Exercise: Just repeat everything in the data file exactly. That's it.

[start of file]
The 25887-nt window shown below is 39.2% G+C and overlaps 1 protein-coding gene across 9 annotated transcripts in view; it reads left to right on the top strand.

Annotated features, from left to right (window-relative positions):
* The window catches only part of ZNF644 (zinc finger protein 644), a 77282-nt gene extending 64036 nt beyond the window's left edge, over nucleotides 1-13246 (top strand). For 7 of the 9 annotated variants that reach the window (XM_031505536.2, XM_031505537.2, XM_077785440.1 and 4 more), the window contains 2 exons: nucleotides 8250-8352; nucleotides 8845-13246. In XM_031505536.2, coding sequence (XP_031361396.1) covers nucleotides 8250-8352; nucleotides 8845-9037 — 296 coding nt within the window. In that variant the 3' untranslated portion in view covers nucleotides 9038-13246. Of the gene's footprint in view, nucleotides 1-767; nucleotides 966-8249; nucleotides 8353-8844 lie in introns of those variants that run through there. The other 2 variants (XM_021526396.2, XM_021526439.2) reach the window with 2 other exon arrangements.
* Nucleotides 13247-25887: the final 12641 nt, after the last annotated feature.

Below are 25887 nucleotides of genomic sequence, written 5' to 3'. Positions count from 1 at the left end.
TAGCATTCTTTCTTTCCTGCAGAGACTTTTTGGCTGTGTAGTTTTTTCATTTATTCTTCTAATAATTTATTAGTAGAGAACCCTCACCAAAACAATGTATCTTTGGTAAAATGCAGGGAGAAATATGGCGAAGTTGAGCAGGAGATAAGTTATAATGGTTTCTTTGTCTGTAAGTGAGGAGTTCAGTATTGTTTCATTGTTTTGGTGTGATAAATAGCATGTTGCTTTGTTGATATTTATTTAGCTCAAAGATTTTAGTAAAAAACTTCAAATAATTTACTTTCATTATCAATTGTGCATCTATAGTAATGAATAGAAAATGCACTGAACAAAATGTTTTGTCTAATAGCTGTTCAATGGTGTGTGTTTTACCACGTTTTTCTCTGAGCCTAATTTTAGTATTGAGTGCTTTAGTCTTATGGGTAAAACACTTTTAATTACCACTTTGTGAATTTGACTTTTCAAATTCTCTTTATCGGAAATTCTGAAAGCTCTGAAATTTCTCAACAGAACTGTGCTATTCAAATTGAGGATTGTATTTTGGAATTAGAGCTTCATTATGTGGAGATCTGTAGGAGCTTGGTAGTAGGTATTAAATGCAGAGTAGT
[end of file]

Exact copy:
The 25887-nt window shown below is 39.2% G+C and overlaps 1 protein-coding gene across 9 annotated transcripts in view; it reads left to right on the top strand.

Annotated features, from left to right (window-relative positions):
* The window catches only part of ZNF644 (zinc finger protein 644), a 77282-nt gene extending 64036 nt beyond the window's left edge, over nucleotides 1-13246 (top strand). For 7 of the 9 annotated variants that reach the window (XM_031505536.2, XM_031505537.2, XM_077785440.1 and 4 more), the window contains 2 exons: nucleotides 8250-8352; nucleotides 8845-13246. In XM_031505536.2, coding sequence (XP_031361396.1) covers nucleotides 8250-8352; nucleotides 8845-9037 — 296 coding nt within the window. In that variant the 3' untranslated portion in view covers nucleotides 9038-13246. Of the gene's footprint in view, nucleotides 1-767; nucleotides 966-8249; nucleotides 8353-8844 lie in introns of those variants that run through there. The other 2 variants (XM_021526396.2, XM_021526439.2) reach the window with 2 other exon arrangements.
* Nucleotides 13247-25887: the final 12641 nt, after the last annotated feature.

Below are 25887 nucleotides of genomic sequence, written 5' to 3'. Positions count from 1 at the left end.
TAGCATTCTTTCTTTCCTGCAGAGACTTTTTGGCTGTGTAGTTTTTTCATTTATTCTTCTAATAATTTATTAGTAGAGAACCCTCACCAAAACAATGTATCTTTGGTAAAATGCAGGGAGAAATATGGCGAAGTTGAGCAGGAGATAAGTTATAATGGTTTCTTTGTCTGTAAGTGAGGAGTTCAGTATTGTTTCATTGTTTTGGTGTGATAAATAGCATGTTGCTTTGTTGATATTTATTTAGCTCAAAGATTTTAGTAAAAAACTTCAAATAATTTACTTTCATTATCAATTGTGCATCTATAGTAATGAATAGAAAATGCACTGAACAAAATGTTTTGTCTAATAGCTGTTCAATGGTGTGTGTTTTACCACGTTTTTCTCTGAGCCTAATTTTAGTATTGAGTGCTTTAGTCTTATGGGTAAAACACTTTTAATTACCACTTTGTGAATTTGACTTTTCAAATTCTCTTTATCGGAAATTCTGAAAGCTCTGAAATTTCTCAACAGAACTGTGCTATTCAAATTGAGGATTGTATTTTGGAATTAGAGCTTCATTATGTGGAGATCTGTAGGAGCTTGGTAGTAGGTATTAAATGCAGAGTAGT